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06-04-2011 | Cardiology | Article

Rivaroxaban effective, but causes more bleeding than enoxaparin


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MedWire News: Rivaroxaban is noninferior in efficacy to enoxaparin for prevention of venous thromboembolism (VTE) in acutely ill patients, but causes significantly higher rates of bleeding, show results from the MAGELLAN trial.

While there was no difference in efficacy between the two drugs at 10 days, the researchers did find evidence of superior efficacy with rivaroxaban at 35 days.

Nevertheless, study investigator Alexander Cohen, from Kings College London in the UK, said: "We did not see a consistently positive benefit-risk balance with rivaroxaban use, and thus further analysis is required to identify which groups of patients in MAGELLAN may derive benefit from thromboprophylaxis with rivaroxaban," said study investigator

The Multicenter, randomized, parallel Group Efficacy and safety study for the prevention of VTE in hospitalized medically iLL patients comparing rivaroxabAN with enoxaparin (MAGELLAN) phase III trial compared the efficacy of oral rivaroxaban (10 mg/day) with subcutaneous enoxaparin (40 mg/day) for prevention of VTE in acutely ill patients.

"VTE is often associated with recent surgery or trauma, but 50% to 70% of symptomatic thromboembolic events and 70% to 80% of fatal pulmonary embolism (PE) occur in non-surgical patients. Thus, this study population of acutely ill medical patients is an important group in which to test the optimal therapy for preventing VTE," Cohen pointed out at the American College of Cardiology Annual Scientific Sessions in New Orleans, Louisiana, USA.

The patients were aged 71 years on average and were admitted to hospital for a variety of conditions including heart failure, infectious disease, respiratory insufficiency, and active cancer. Total hospital stay lasted an average of 11 days.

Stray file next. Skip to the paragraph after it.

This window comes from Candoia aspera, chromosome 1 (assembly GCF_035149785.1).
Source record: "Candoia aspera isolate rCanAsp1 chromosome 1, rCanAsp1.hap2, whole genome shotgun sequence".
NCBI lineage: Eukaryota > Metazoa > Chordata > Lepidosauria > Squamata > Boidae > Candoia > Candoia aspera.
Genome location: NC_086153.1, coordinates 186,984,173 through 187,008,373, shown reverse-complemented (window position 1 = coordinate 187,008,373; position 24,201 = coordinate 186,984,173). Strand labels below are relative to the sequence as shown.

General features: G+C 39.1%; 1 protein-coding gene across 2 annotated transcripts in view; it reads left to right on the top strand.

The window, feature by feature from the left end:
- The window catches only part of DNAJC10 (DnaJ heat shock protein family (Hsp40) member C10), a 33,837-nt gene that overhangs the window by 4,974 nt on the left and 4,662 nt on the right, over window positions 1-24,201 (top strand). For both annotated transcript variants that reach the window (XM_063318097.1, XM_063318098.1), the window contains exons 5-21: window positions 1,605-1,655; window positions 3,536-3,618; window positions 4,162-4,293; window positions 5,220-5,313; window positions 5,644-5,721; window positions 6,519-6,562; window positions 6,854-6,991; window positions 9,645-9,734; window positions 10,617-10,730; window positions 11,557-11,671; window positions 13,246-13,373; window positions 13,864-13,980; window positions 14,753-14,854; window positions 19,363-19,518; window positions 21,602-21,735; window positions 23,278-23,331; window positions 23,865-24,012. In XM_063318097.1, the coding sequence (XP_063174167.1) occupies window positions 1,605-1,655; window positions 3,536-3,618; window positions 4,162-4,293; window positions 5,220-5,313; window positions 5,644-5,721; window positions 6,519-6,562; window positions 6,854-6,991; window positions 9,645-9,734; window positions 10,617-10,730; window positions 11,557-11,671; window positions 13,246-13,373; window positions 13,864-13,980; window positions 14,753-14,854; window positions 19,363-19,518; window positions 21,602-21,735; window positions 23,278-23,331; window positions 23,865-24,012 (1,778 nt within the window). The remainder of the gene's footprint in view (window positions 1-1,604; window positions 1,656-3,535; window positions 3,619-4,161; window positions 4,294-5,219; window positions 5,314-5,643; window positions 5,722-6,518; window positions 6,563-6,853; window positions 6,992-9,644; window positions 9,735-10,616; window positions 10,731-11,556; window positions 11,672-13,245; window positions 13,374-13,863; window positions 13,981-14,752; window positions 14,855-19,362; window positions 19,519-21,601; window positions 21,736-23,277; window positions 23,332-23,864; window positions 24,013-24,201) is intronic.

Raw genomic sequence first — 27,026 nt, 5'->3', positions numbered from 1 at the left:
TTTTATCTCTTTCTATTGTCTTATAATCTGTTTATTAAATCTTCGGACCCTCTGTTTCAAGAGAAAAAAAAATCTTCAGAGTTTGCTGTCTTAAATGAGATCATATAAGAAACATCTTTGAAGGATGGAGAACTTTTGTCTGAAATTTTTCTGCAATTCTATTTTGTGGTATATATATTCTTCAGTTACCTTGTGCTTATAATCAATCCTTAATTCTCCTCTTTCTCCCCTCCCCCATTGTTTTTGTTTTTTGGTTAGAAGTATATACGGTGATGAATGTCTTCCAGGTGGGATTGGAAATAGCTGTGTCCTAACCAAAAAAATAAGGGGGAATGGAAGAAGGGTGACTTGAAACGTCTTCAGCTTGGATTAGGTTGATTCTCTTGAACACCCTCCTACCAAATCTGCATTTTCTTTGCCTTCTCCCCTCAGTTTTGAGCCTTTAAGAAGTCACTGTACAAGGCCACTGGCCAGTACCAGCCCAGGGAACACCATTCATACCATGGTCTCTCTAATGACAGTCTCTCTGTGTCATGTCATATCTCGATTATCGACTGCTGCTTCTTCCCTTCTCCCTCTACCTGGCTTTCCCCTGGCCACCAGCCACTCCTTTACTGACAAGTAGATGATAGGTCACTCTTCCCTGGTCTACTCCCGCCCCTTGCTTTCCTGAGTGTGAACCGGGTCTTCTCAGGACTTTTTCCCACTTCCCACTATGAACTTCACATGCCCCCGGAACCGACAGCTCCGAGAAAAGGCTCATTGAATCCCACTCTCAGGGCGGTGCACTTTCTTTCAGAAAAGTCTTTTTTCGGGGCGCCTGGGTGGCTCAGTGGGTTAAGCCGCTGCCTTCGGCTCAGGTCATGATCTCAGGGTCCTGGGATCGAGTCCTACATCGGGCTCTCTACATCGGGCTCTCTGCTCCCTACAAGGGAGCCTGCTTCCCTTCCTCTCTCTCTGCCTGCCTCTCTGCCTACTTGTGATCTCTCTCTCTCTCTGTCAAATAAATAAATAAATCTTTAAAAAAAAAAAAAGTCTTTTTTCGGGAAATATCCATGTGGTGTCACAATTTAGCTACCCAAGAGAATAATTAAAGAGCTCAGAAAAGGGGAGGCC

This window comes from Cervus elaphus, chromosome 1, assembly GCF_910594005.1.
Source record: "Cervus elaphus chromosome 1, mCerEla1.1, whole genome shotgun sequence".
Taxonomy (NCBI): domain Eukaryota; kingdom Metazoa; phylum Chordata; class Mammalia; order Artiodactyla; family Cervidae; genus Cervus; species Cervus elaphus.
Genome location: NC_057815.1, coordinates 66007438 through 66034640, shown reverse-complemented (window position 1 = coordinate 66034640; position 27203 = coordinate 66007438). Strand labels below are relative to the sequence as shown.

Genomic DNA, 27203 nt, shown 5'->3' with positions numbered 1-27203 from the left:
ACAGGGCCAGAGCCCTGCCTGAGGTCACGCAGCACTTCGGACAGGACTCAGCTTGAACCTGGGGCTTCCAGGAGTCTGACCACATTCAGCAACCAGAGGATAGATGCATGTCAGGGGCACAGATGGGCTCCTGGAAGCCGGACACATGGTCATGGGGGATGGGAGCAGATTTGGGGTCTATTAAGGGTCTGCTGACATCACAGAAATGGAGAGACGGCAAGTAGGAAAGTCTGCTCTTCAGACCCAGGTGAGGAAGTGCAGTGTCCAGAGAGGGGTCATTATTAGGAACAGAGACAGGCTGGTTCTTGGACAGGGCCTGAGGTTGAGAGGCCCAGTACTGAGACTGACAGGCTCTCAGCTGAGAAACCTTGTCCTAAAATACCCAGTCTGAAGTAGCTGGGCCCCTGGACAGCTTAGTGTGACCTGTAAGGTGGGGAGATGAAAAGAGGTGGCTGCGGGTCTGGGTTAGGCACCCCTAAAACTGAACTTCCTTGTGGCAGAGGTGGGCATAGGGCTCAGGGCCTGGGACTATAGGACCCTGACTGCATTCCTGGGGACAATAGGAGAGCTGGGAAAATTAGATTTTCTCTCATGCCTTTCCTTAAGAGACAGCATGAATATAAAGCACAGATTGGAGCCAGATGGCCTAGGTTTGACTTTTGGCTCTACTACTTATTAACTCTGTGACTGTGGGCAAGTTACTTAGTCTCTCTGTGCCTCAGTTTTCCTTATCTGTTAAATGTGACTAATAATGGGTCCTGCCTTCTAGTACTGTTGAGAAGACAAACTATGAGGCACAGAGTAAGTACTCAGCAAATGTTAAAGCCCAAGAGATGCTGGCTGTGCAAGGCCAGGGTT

The researchers found that the rate of the primary efficacy outcome, a combination of asymptomatic proximal deep vein thrombosis (DVT), symptomatic DVT, symptomatic non-fatal pulmonary embolism, and VTE-related death, at 10 days was similar for those taking rivaroxaban or enoxaparin, at 2.7% for both groups.

But at 35 days, there was a significant difference in efficacy between the two groups, with the primary efficacy endpoint occurring in fewer patients taking rivaroxaban, at 4.4% compared with 5.7% of those taking enoxaparan.

Bleeding rates, however, including major and non-major bleeding, were significantly higher with rivaroxaban than enoxaparin, at both 10 days (2.8% vs 1.2%; p<0.0001) and 35 days (4.1% vs 1.7%; p<0.0001).

Rates of other adverse events such as cardiovascular problems, impacted liver function, and mortality were similar between the two groups, Cohen noted.

MedWire ( is an independent clinical news service provided by Springer Healthcare Limited. © Springer Healthcare Ltd; 2011

By Helen Albert

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